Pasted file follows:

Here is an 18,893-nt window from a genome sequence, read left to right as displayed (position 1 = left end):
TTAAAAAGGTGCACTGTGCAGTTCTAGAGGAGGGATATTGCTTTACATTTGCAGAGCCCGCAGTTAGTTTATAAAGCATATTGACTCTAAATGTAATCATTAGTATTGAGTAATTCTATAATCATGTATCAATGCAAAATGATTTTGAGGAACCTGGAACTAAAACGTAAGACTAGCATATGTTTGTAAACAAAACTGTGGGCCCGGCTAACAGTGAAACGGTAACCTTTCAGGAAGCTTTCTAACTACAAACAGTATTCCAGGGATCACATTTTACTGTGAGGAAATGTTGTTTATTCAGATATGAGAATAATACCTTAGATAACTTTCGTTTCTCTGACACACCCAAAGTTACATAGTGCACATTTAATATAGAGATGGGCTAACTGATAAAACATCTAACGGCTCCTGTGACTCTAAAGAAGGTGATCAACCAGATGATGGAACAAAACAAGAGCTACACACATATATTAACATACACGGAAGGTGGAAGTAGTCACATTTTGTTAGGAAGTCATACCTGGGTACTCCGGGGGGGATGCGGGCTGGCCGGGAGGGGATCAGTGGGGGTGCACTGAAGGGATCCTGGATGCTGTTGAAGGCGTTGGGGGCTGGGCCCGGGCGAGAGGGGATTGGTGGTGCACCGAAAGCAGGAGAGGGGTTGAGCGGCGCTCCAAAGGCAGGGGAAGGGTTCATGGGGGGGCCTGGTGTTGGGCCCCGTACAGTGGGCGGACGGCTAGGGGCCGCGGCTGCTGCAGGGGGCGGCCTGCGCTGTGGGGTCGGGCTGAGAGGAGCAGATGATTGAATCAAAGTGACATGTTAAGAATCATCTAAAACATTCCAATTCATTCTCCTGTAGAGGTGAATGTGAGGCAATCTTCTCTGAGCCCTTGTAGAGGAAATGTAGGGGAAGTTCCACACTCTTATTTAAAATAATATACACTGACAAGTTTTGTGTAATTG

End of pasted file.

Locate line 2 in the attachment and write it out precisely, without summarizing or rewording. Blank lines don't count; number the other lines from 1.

TTAAAAAGGTGCACTGTGCAGTTCTAGAGGAGGGATATTGCTTTACATTTGCAGAGCCCGCAGTTAGTTTATAAAGCATATTGACTCTAAATGTAATCATTAGTATTGAGTAATTCTATAATCATGTATCAATGCAAAATGATTTTGAGGAACCTGGAACTAAAACGTAAGACTAGCATATGTTTGTAAACAAAACTGTGGGCCCGGCTAACAGTGAAACGGTAACCTTTCAGGAAGCTTTCTAACTACAAACAGTATTCCAGGGATCACATTTTACTGTGAGGAAATGTTGTTTATTCAGATATGAGAATAATACCTTAGATAACTTTCGTTTCTCTGACACACCCAAAGTTACATAGTGCACATTTAATATAGAGATGGGCTAACTGATAAAACATCTAACGGCTCCTGTGACTCTAAAGAAGGTGATCAACCAGATGATGGAACAAAACAAGAGCTACACACATATATTAACATACACGGAAGGTGGAAGTAGTCACATTTTGTTAGGAAGTCATACCTGGGTACTCCGGGGGGGATGCGGGCTGGCCGGGAGGGGATCAGTGGGGGTGCACTGAAGGGATCCTGGATGCTGTTGAAGGCGTTGGGGGCTGGGCCCGGGCGAGAGGGGATTGGTGGTGCACCGAAAGCAGGAGAGGGGTTGAGCGGCGCTCCAAAGGCAGGGGAAGGGTTCATGGGGGGGCCTGGTGTTGGGCCCCGTACAGTGGGCGGACGGCTAGGGGCCGCGGCTGCTGCAGGGGGCGGCCTGCGCTGTGGGGTCGGGCTGAGAGGAGCAGATGATTGAATCAAAGTGACATGTTAAGAATCATCTAAAACATTCCAATTCATTCTCCTGTAGAGGTGAATGTGAGGCAATCTTCTCTGAGCCCTTGTAGAGGAAATGTAGGGGAAGTTCCACACTCTTATTTAAAATAATATACACTGACAAGTTTTGTGTAATTG